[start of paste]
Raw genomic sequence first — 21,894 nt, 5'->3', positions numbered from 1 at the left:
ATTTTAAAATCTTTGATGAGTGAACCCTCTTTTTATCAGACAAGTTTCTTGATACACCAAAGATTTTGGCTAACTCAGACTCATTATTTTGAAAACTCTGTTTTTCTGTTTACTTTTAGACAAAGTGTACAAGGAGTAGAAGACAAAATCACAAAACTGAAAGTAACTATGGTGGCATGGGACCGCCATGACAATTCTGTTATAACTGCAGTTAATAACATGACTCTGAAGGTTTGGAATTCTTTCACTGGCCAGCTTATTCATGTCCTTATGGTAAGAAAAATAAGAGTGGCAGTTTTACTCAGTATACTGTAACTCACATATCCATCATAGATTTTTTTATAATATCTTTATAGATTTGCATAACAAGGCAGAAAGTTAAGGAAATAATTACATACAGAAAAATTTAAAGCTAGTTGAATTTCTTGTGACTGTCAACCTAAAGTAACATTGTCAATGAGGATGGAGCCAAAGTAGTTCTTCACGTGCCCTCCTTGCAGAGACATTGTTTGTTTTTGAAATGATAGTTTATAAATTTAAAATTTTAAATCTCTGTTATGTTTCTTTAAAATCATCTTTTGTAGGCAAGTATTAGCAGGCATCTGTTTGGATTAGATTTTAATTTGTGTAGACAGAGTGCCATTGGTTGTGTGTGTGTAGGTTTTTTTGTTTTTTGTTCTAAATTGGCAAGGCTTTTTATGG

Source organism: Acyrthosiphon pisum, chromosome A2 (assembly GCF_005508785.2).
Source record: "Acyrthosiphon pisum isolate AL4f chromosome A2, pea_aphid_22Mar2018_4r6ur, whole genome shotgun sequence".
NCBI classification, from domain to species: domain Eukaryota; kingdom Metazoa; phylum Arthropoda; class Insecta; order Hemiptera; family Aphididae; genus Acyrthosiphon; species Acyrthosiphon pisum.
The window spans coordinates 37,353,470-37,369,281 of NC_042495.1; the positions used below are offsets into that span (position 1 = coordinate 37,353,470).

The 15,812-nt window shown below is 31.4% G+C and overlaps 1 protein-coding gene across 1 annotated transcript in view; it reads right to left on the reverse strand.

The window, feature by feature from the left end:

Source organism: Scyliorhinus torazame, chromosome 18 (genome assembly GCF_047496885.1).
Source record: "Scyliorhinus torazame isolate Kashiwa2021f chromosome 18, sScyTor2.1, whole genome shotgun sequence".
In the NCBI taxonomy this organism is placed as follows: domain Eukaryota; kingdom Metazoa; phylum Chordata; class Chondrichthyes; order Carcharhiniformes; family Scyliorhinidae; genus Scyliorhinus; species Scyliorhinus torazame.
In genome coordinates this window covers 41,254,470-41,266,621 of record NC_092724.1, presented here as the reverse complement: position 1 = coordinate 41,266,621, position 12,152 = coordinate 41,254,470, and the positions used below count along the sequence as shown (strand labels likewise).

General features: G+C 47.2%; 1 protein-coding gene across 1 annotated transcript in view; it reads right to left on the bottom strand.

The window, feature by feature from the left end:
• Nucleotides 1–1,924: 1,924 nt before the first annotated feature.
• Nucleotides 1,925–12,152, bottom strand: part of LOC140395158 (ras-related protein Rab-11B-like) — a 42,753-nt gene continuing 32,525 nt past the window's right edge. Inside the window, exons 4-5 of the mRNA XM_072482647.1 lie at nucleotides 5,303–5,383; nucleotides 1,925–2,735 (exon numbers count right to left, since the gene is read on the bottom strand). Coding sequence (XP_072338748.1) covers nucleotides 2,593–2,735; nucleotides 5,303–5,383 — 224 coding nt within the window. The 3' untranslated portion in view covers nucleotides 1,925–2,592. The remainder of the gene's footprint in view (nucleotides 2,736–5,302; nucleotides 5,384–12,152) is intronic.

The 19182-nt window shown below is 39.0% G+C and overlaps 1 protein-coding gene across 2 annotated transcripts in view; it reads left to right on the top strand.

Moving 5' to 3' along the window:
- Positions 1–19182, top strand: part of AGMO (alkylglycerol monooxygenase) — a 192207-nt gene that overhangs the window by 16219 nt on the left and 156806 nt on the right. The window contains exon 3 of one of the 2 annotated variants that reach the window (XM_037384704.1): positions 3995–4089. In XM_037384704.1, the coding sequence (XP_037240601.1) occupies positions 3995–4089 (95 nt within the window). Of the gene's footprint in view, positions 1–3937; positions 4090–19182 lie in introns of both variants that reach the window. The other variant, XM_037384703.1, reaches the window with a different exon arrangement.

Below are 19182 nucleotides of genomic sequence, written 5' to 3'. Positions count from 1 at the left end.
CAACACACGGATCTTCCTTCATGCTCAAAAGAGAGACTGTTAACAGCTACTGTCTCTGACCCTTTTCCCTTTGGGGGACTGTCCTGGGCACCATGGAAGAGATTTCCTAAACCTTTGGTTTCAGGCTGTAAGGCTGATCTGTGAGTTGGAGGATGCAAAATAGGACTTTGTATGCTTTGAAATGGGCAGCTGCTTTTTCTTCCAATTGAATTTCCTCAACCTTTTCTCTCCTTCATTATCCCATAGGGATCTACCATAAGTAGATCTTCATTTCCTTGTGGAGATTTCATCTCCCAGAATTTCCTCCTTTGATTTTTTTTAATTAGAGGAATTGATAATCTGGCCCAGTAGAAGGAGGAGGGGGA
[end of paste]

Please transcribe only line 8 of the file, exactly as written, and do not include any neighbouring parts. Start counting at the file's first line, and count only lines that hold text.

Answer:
The window, feature by feature from the left end: